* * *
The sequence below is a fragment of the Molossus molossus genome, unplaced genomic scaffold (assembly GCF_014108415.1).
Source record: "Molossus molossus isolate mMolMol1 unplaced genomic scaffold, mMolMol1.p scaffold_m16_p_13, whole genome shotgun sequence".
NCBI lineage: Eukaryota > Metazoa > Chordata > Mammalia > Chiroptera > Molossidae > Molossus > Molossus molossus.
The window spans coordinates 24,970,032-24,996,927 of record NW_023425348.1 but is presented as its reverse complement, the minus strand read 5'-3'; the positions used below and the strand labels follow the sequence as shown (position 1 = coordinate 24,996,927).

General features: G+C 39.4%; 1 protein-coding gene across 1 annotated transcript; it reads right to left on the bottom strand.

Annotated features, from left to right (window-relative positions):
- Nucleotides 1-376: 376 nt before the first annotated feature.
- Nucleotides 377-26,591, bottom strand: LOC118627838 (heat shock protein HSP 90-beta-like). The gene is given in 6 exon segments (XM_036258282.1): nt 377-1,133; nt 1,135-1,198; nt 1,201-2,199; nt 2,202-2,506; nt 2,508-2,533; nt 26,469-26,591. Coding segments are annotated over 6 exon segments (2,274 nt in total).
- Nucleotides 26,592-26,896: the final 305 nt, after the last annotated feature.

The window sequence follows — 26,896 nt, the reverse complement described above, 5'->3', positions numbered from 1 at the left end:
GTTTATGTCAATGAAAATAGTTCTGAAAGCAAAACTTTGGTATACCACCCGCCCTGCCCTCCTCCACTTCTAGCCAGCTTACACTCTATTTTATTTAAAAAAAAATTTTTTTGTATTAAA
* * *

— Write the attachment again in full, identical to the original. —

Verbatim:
The sequence below is a fragment of the Molossus molossus genome, unplaced genomic scaffold (assembly GCF_014108415.1).
Source record: "Molossus molossus isolate mMolMol1 unplaced genomic scaffold, mMolMol1.p scaffold_m16_p_13, whole genome shotgun sequence".
NCBI lineage: Eukaryota > Metazoa > Chordata > Mammalia > Chiroptera > Molossidae > Molossus > Molossus molossus.
The window spans coordinates 24,970,032-24,996,927 of record NW_023425348.1 but is presented as its reverse complement, the minus strand read 5'-3'; the positions used below and the strand labels follow the sequence as shown (position 1 = coordinate 24,996,927).

General features: G+C 39.4%; 1 protein-coding gene across 1 annotated transcript; it reads right to left on the bottom strand.

Annotated features, from left to right (window-relative positions):
- Nucleotides 1-376: 376 nt before the first annotated feature.
- Nucleotides 377-26,591, bottom strand: LOC118627838 (heat shock protein HSP 90-beta-like). The gene is given in 6 exon segments (XM_036258282.1): nt 377-1,133; nt 1,135-1,198; nt 1,201-2,199; nt 2,202-2,506; nt 2,508-2,533; nt 26,469-26,591. Coding segments are annotated over 6 exon segments (2,274 nt in total).
- Nucleotides 26,592-26,896: the final 305 nt, after the last annotated feature.

The window sequence follows — 26,896 nt, the reverse complement described above, 5'->3', positions numbered from 1 at the left end:
GTTTATGTCAATGAAAATAGTTCTGAAAGCAAAACTTTGGTATACCACCCGCCCTGCCCTCCTCCACTTCTAGCCAGCTTACACTCTATTTTATTTAAAAAAAAATTTTTTTGTATTAAA